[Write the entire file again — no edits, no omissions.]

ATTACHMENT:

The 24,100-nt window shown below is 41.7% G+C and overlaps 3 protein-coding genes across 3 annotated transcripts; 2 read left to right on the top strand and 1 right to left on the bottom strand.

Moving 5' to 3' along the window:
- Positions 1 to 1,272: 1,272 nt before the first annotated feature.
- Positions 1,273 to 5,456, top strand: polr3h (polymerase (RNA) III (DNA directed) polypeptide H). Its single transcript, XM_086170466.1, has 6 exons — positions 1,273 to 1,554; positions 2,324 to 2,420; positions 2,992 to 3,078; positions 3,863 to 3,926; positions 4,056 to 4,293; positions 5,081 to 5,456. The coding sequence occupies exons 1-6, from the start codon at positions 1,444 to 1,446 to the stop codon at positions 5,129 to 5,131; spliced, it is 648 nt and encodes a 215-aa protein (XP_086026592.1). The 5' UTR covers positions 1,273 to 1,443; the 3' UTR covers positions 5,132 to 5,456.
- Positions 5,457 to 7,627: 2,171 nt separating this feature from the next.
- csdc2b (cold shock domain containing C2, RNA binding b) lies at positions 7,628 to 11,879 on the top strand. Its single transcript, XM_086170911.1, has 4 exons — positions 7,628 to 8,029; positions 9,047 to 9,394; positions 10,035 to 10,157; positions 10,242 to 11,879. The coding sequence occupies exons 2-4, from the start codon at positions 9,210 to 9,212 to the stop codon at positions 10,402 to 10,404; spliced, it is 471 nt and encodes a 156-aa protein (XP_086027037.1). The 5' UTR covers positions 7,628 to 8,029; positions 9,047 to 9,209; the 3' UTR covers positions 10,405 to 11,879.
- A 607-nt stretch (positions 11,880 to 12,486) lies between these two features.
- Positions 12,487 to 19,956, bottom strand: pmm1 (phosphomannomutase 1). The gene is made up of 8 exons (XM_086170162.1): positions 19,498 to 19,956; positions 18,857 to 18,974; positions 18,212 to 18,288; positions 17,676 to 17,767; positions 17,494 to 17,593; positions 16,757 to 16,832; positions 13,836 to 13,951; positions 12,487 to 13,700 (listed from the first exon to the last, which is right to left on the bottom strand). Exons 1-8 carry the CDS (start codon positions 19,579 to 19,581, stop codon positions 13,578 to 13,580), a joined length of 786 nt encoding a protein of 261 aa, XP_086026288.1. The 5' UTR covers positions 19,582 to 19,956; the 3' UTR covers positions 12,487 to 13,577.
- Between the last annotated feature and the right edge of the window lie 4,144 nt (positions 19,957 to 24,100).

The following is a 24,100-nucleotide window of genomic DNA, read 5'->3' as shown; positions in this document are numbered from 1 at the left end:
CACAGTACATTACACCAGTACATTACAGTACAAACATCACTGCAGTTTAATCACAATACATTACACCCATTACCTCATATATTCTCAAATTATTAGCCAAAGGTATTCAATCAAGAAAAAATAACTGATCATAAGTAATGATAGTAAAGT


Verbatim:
The 24,100-nt window shown below is 41.7% G+C and overlaps 3 protein-coding genes across 3 annotated transcripts; 2 read left to right on the top strand and 1 right to left on the bottom strand.

Moving 5' to 3' along the window:
- Positions 1 to 1,272: 1,272 nt before the first annotated feature.
- Positions 1,273 to 5,456, top strand: polr3h (polymerase (RNA) III (DNA directed) polypeptide H). Its single transcript, XM_086170466.1, has 6 exons — positions 1,273 to 1,554; positions 2,324 to 2,420; positions 2,992 to 3,078; positions 3,863 to 3,926; positions 4,056 to 4,293; positions 5,081 to 5,456. The coding sequence occupies exons 1-6, from the start codon at positions 1,444 to 1,446 to the stop codon at positions 5,129 to 5,131; spliced, it is 648 nt and encodes a 215-aa protein (XP_086026592.1). The 5' UTR covers positions 1,273 to 1,443; the 3' UTR covers positions 5,132 to 5,456.
- Positions 5,457 to 7,627: 2,171 nt separating this feature from the next.
- csdc2b (cold shock domain containing C2, RNA binding b) lies at positions 7,628 to 11,879 on the top strand. Its single transcript, XM_086170911.1, has 4 exons — positions 7,628 to 8,029; positions 9,047 to 9,394; positions 10,035 to 10,157; positions 10,242 to 11,879. The coding sequence occupies exons 2-4, from the start codon at positions 9,210 to 9,212 to the stop codon at positions 10,402 to 10,404; spliced, it is 471 nt and encodes a 156-aa protein (XP_086027037.1). The 5' UTR covers positions 7,628 to 8,029; positions 9,047 to 9,209; the 3' UTR covers positions 10,405 to 11,879.
- A 607-nt stretch (positions 11,880 to 12,486) lies between these two features.
- Positions 12,487 to 19,956, bottom strand: pmm1 (phosphomannomutase 1). The gene is made up of 8 exons (XM_086170162.1): positions 19,498 to 19,956; positions 18,857 to 18,974; positions 18,212 to 18,288; positions 17,676 to 17,767; positions 17,494 to 17,593; positions 16,757 to 16,832; positions 13,836 to 13,951; positions 12,487 to 13,700 (listed from the first exon to the last, which is right to left on the bottom strand). Exons 1-8 carry the CDS (start codon positions 19,579 to 19,581, stop codon positions 13,578 to 13,580), a joined length of 786 nt encoding a protein of 261 aa, XP_086026288.1. The 5' UTR covers positions 19,582 to 19,956; the 3' UTR covers positions 12,487 to 13,577.
- Between the last annotated feature and the right edge of the window lie 4,144 nt (positions 19,957 to 24,100).

The following is a 24,100-nucleotide window of genomic DNA, read 5'->3' as shown; positions in this document are numbered from 1 at the left end:
CACAGTACATTACACCAGTACATTACAGTACAAACATCACTGCAGTTTAATCACAATACATTACACCCATTACCTCATATATTCTCAAATTATTAGCCAAAGGTATTCAATCAAGAAAAAATAACTGATCATAAGTAATGATAGTAAAGT